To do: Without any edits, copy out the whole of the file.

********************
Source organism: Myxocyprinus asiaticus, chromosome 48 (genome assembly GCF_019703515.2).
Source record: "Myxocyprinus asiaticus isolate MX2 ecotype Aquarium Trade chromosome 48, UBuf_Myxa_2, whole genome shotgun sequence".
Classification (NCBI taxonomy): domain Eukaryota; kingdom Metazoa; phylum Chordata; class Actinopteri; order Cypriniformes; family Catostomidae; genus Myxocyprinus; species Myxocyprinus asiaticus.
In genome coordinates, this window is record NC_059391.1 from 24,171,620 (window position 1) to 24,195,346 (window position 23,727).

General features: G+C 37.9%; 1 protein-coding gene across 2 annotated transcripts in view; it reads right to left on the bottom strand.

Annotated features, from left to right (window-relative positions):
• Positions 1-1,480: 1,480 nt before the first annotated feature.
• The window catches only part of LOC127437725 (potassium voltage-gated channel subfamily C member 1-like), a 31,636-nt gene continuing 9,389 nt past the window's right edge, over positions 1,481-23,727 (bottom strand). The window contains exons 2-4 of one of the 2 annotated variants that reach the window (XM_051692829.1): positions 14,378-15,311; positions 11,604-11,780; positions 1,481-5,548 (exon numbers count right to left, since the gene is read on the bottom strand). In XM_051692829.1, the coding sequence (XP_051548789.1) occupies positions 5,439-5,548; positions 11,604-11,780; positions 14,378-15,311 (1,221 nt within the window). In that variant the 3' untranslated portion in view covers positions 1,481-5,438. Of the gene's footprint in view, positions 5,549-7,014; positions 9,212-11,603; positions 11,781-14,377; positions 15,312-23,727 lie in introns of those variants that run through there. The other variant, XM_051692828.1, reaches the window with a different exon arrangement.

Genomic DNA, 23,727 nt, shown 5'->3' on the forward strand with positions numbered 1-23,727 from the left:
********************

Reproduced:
Source organism: Myxocyprinus asiaticus, chromosome 48 (genome assembly GCF_019703515.2).
Source record: "Myxocyprinus asiaticus isolate MX2 ecotype Aquarium Trade chromosome 48, UBuf_Myxa_2, whole genome shotgun sequence".
Classification (NCBI taxonomy): domain Eukaryota; kingdom Metazoa; phylum Chordata; class Actinopteri; order Cypriniformes; family Catostomidae; genus Myxocyprinus; species Myxocyprinus asiaticus.
In genome coordinates, this window is record NC_059391.1 from 24,171,620 (window position 1) to 24,195,346 (window position 23,727).

General features: G+C 37.9%; 1 protein-coding gene across 2 annotated transcripts in view; it reads right to left on the bottom strand.

Annotated features, from left to right (window-relative positions):
• Positions 1-1,480: 1,480 nt before the first annotated feature.
• The window catches only part of LOC127437725 (potassium voltage-gated channel subfamily C member 1-like), a 31,636-nt gene continuing 9,389 nt past the window's right edge, over positions 1,481-23,727 (bottom strand). The window contains exons 2-4 of one of the 2 annotated variants that reach the window (XM_051692829.1): positions 14,378-15,311; positions 11,604-11,780; positions 1,481-5,548 (exon numbers count right to left, since the gene is read on the bottom strand). In XM_051692829.1, the coding sequence (XP_051548789.1) occupies positions 5,439-5,548; positions 11,604-11,780; positions 14,378-15,311 (1,221 nt within the window). In that variant the 3' untranslated portion in view covers positions 1,481-5,438. Of the gene's footprint in view, positions 5,549-7,014; positions 9,212-11,603; positions 11,781-14,377; positions 15,312-23,727 lie in introns of those variants that run through there. The other variant, XM_051692828.1, reaches the window with a different exon arrangement.

Genomic DNA, 23,727 nt, shown 5'->3' on the forward strand with positions numbered 1-23,727 from the left: